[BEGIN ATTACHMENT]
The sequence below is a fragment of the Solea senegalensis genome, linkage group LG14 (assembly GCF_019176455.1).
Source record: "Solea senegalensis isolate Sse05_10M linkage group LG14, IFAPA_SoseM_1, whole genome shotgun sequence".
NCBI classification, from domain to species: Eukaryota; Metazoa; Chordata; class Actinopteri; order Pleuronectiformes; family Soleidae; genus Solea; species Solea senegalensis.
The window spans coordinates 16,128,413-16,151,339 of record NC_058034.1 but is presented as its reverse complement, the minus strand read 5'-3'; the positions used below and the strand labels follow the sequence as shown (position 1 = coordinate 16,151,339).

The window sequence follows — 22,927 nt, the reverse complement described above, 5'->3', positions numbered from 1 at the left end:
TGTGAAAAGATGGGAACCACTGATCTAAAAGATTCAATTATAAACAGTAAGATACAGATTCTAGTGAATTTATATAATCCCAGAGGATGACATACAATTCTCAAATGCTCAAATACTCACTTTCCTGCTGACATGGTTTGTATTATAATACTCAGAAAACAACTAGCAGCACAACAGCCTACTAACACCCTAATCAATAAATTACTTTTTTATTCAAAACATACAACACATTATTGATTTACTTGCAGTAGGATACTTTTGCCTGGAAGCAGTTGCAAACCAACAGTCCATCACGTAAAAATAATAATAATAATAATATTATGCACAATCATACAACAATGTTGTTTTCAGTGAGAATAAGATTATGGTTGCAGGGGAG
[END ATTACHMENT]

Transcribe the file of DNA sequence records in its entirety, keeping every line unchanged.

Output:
The sequence below is a fragment of the Solea senegalensis genome, linkage group LG14 (assembly GCF_019176455.1).
Source record: "Solea senegalensis isolate Sse05_10M linkage group LG14, IFAPA_SoseM_1, whole genome shotgun sequence".
NCBI classification, from domain to species: Eukaryota; Metazoa; Chordata; class Actinopteri; order Pleuronectiformes; family Soleidae; genus Solea; species Solea senegalensis.
The window spans coordinates 16,128,413-16,151,339 of record NC_058034.1 but is presented as its reverse complement, the minus strand read 5'-3'; the positions used below and the strand labels follow the sequence as shown (position 1 = coordinate 16,151,339).

The window sequence follows — 22,927 nt, the reverse complement described above, 5'->3', positions numbered from 1 at the left end:
TGTGAAAAGATGGGAACCACTGATCTAAAAGATTCAATTATAAACAGTAAGATACAGATTCTAGTGAATTTATATAATCCCAGAGGATGACATACAATTCTCAAATGCTCAAATACTCACTTTCCTGCTGACATGGTTTGTATTATAATACTCAGAAAACAACTAGCAGCACAACAGCCTACTAACACCCTAATCAATAAATTACTTTTTTATTCAAAACATACAACACATTATTGATTTACTTGCAGTAGGATACTTTTGCCTGGAAGCAGTTGCAAACCAACAGTCCATCACGTAAAAATAATAATAATAATAATATTATGCACAATCATACAACAATGTTGTTTTCAGTGAGAATAAGATTATGGTTGCAGGGGAG